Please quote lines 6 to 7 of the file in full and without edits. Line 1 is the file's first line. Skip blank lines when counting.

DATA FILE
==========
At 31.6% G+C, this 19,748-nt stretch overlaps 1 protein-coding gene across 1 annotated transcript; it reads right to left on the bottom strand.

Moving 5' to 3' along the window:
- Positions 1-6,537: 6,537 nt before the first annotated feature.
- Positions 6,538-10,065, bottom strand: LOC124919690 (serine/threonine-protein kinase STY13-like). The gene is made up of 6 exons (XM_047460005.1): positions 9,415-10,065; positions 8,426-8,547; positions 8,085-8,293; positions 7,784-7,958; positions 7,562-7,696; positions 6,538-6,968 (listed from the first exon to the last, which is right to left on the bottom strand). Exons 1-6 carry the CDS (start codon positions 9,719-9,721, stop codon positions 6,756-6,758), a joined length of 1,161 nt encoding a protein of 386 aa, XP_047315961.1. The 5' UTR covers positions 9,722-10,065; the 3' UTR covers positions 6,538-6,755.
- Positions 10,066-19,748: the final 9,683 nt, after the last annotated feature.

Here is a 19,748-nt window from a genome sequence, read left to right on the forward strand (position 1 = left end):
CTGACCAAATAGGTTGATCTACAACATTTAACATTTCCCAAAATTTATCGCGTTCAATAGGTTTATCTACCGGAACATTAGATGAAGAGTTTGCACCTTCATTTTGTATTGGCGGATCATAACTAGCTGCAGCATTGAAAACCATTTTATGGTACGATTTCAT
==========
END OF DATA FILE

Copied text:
Here is a 19,748-nt window from a genome sequence, read left to right on the forward strand (position 1 = left end):
CTGACCAAATAGGTTGATCTACAACATTTAACATTTCCCAAAATTTATCGCGTTCAATAGGTTTATCTACCGGAACATTAGATGAAGAGTTTGCACCTTCATTTTGTATTGGCGGATCATAACTAGCTGCAGCATTGAAAACCATTTTATGGTACGATTTCAT